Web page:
With the game over, Berklin finally remembered what he wanted to tell them. "Oh, boss, Staff Sergeant Fitney is actually quite the impressive character."
"How so?" Claude asked.
"He's a master pugilist. When he was young, he had quite the reputation in his hometown of Krindos, a city in the prefecture of Chanyalar. He was forcefully conscripted at the age of 21 and fought all the tough guys in the whole camp when he was just a new recruit. He has a laid back personality and was admired by all the new recruits of the time. The fellows you sent to the infirmary joined the force at the same time he did and appears to be his tentmates back then. Their relationship goes way back.
"Staff Sergeant Fitney was really short-tempered when he first joined. It was as if he had a lit fuse all the time. That was the reason he often got into brawls and was confined and caned as a result. He's one of the people the upper brass finds most troublesome. Only after three years of service did he get promoted as a corporal. But during the revolt in Gourneygada two years back, he beat down six of the revolters with his bare hands and saved Captain Kandya, who was in the city to resupply, earning him the promotion to sergeant.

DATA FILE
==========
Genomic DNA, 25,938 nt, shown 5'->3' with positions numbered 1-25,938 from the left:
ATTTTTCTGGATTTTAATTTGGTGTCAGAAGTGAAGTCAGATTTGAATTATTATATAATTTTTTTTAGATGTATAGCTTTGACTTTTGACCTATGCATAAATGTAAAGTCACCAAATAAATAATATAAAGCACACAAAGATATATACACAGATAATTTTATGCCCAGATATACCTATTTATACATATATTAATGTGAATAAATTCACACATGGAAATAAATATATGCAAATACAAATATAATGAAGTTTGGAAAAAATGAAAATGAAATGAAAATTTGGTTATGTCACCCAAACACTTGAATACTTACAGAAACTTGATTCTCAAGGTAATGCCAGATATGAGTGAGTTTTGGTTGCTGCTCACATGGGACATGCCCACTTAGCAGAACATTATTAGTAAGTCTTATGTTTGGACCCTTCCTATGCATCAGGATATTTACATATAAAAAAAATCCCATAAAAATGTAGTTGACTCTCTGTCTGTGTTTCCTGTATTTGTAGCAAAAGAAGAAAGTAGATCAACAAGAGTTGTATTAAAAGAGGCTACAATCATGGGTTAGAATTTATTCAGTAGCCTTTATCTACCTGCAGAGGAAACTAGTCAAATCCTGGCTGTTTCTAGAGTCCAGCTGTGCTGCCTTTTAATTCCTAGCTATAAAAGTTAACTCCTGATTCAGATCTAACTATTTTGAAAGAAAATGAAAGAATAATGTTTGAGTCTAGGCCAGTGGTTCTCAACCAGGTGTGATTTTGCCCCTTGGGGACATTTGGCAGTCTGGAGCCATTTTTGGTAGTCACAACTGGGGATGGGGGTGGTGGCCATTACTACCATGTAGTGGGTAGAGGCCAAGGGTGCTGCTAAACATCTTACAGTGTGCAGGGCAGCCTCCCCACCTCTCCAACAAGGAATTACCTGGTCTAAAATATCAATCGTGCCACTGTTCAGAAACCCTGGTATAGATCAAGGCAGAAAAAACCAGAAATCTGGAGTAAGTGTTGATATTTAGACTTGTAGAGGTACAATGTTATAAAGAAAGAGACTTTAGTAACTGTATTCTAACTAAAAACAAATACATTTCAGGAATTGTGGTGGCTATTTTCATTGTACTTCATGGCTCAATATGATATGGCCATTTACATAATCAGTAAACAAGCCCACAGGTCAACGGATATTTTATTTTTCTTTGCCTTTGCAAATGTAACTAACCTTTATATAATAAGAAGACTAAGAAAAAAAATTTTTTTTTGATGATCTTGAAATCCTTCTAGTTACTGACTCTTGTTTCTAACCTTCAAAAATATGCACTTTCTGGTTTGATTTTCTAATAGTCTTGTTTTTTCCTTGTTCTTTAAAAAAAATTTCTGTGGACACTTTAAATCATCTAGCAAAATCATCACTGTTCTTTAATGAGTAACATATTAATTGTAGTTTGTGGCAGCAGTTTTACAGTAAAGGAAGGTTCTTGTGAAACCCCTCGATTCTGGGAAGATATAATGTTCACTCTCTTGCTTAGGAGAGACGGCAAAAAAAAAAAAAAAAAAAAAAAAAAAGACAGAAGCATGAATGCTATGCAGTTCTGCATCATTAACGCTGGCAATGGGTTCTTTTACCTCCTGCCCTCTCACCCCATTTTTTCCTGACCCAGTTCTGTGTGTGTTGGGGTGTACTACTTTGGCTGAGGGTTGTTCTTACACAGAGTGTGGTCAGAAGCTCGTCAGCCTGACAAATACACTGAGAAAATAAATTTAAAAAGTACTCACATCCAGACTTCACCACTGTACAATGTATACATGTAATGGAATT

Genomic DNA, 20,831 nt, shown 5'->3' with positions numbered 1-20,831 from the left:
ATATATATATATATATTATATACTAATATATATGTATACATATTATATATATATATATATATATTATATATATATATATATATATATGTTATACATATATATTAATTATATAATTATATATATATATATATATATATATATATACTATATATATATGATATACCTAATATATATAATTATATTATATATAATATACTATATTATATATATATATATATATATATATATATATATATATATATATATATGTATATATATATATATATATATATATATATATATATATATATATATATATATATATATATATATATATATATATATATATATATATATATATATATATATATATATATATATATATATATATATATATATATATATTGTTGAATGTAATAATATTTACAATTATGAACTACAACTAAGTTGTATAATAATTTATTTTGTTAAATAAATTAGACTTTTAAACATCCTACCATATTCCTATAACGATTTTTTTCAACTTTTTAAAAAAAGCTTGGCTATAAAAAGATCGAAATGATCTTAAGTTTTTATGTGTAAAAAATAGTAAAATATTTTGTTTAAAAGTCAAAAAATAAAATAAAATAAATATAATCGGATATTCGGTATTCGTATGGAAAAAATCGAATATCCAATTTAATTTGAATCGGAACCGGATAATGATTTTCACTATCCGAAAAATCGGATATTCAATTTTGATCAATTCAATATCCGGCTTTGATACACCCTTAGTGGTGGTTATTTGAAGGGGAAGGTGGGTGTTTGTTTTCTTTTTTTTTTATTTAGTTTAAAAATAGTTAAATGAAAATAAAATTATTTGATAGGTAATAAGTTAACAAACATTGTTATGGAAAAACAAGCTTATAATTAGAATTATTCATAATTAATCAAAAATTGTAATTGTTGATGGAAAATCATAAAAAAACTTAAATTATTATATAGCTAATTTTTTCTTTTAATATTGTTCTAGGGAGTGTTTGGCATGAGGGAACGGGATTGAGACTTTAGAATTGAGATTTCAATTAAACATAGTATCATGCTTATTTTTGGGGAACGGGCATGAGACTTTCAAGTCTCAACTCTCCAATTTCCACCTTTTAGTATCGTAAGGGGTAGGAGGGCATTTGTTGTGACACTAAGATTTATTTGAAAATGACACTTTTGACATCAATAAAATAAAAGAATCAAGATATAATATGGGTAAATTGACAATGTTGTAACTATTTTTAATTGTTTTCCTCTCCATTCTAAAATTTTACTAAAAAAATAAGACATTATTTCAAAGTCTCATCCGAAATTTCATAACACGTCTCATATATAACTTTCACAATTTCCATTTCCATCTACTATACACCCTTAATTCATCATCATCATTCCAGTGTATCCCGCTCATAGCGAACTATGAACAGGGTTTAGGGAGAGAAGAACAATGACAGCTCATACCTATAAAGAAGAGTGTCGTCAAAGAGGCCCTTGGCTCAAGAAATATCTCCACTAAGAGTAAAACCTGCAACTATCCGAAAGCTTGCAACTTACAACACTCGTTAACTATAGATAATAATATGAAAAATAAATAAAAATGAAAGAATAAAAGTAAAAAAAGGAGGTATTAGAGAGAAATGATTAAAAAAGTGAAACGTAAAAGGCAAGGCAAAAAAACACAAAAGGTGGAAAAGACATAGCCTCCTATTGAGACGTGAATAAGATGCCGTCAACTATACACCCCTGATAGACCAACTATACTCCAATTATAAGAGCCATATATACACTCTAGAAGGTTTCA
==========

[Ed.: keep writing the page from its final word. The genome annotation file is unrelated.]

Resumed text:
"After his promotion, Fitney gradually stabilized and bettered his temperament under the care of Captain Kandya. He no longer deals with matters personally and has his brothers, Jem and the lot, deal with them while he operates from the shadows. The officers in the camp were all shocked at the change and thought that he had changed for the better, so they promoted him one more time last year to staff sergeant in time for the officer training course. When the course ends, he'll become a sergeant major."
After his report, he paused for a moment before continuing. "Boss, according to the senior soldiers who told me all that, Fitney definitely hasn't turned over a new leaf. Instead, he grew more sinister and secretive. Most of the hazing of new recruits and the threats were masterminded by Fitney from behind the scenes.